$20 is the new $15 in the Bay State minimum wage battle
Less than a year after Massachusetts raised its minimum wage to $15, some lawmakers are determined to raise it again — to $20 or more.
Why it matters: Dozens of Democratic lawmakers and a coalition of worker advocates and labor groups are proposing the new legislation because they say inflation has cut into the $15 hourly rate, even though it is already one of the highest wage floors in the country.
Driving the news: Bills heard last month by the Legislature's Labor and Workforce Development Committee would increase the minimum wage $1.25 every year until it reaches $20 in 2027, the same rate of increases as the last update.
- Left-leaning think tank MassBudget says a $20 wage floor would directly boost the earnings of around 20% of Bay State workers, amounting to more than 700,000 people.
The bill getting the most attention would also tie the new $20 rate to inflation to keep wages high for workers and to avoid future debates.
- If the Massachusetts minimum wage had kept up with inflation since 2018, it would now be $18.26.
Flashback: Lawmakers reached a so-called "grand bargain" in 2018 that hiked the minimum wage to $15 by 2022 in exchange for the end of some required time-and-a-half Sunday wages.
- The deal between business groups and worker advocates staved off what would have been a costly ballot question campaign asking voters about raising the wage.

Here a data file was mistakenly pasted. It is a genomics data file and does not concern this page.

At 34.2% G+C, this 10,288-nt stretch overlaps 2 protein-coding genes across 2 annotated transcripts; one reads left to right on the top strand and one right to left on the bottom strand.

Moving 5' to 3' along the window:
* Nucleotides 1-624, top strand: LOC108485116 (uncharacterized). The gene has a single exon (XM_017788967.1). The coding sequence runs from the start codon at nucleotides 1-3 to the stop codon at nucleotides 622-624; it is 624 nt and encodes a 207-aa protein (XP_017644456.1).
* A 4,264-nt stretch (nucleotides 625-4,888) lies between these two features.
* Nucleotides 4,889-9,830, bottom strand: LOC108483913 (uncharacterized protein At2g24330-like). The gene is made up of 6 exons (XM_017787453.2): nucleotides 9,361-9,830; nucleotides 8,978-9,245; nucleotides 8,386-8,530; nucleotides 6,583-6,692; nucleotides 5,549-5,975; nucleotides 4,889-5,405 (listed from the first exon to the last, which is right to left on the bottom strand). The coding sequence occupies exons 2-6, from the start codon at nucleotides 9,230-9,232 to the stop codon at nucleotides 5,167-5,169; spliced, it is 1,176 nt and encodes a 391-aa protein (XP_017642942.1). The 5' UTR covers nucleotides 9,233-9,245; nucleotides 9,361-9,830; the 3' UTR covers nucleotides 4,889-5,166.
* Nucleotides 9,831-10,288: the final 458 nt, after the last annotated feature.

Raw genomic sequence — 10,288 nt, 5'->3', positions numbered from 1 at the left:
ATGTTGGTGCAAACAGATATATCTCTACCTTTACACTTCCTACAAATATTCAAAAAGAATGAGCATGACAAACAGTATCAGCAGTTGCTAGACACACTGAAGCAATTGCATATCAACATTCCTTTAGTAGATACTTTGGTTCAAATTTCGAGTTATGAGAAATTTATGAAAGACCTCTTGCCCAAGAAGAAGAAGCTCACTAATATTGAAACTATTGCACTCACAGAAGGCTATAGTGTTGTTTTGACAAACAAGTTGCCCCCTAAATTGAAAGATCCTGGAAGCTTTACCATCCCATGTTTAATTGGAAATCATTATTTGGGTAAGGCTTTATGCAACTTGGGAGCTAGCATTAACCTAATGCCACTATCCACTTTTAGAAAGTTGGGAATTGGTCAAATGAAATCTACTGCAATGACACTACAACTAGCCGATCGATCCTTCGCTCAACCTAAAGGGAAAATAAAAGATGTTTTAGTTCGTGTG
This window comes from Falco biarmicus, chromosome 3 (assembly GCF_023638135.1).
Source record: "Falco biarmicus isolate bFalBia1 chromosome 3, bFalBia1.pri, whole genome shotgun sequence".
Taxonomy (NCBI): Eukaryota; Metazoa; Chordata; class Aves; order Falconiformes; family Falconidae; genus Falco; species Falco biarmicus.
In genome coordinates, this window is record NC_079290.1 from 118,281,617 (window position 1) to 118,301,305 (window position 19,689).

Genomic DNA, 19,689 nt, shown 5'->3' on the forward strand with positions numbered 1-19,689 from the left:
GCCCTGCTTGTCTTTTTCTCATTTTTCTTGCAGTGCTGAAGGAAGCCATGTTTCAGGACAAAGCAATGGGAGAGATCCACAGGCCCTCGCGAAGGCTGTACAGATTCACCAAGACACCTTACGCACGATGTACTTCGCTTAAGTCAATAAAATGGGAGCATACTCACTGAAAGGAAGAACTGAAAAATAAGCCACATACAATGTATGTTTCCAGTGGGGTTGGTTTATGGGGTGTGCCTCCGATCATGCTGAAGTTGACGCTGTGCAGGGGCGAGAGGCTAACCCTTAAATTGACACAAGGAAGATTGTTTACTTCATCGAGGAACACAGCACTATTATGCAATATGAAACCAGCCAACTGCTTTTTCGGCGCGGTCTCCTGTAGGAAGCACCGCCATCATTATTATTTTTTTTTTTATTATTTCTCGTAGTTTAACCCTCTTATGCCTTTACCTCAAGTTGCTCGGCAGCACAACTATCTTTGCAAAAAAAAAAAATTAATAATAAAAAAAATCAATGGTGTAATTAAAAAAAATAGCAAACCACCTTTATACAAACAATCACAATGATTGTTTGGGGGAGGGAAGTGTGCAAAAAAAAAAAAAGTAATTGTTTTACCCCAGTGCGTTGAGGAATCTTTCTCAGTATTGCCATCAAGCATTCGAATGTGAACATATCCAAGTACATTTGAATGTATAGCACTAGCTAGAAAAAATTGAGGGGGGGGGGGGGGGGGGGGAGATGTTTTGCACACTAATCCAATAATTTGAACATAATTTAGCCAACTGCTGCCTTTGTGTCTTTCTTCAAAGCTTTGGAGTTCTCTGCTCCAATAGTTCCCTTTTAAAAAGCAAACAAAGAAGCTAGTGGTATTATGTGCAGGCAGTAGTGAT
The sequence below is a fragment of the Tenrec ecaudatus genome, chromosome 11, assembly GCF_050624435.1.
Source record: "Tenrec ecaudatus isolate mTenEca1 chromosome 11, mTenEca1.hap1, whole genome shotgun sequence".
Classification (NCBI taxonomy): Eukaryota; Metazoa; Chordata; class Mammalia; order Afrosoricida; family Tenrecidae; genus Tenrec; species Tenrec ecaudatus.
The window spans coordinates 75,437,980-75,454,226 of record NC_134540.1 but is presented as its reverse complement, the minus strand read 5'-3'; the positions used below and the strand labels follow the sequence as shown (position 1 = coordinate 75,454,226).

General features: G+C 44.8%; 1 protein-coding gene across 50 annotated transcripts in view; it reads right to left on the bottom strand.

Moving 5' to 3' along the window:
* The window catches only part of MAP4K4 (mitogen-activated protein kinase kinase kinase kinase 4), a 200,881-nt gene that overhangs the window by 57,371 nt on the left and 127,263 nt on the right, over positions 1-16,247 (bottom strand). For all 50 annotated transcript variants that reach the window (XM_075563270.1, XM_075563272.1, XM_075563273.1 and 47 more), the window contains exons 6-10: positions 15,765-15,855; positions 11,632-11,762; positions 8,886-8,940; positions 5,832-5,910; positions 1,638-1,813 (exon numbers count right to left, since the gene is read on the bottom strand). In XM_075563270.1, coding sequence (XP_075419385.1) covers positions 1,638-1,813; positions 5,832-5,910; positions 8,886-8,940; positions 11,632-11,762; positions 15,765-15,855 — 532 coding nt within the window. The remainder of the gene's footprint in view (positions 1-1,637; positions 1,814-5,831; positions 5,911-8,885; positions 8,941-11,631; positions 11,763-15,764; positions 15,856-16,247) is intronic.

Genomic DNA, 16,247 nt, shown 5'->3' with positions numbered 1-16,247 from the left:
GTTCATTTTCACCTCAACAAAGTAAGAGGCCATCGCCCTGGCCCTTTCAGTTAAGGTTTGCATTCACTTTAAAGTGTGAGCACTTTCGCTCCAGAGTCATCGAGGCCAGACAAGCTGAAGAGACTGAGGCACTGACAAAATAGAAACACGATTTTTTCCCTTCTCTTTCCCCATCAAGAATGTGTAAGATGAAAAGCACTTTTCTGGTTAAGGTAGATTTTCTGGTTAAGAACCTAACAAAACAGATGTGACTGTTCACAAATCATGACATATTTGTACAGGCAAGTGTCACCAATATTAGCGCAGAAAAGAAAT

Reality check: Without the threat of a ballot measure, the minimum wage debate this time around hasn't yet become a priority on Beacon Hill.
Yes, but: The renewed push illustrates the economic pressure that inflation is putting on the lowest income earners in a state that has among the highest costs of living and housing in the country.
Zoom out: Only California, Oregon and Washington have statewide minimum wages more than $15. A $20 minimum would be the highest in the country.
The other side: Business groups say a higher wage would harm struggling employers, especially smaller companies unable to absorb higher payroll costs.
What they're saying: "Now is not the time to raise labor costs for small businesses by increasing the minimum wage to a whopping $20 per hour," National Federation of Independent Business and the Retailers Association state director Christopher Carlozzi told lawmakers at a hearing on the wage bills last month.
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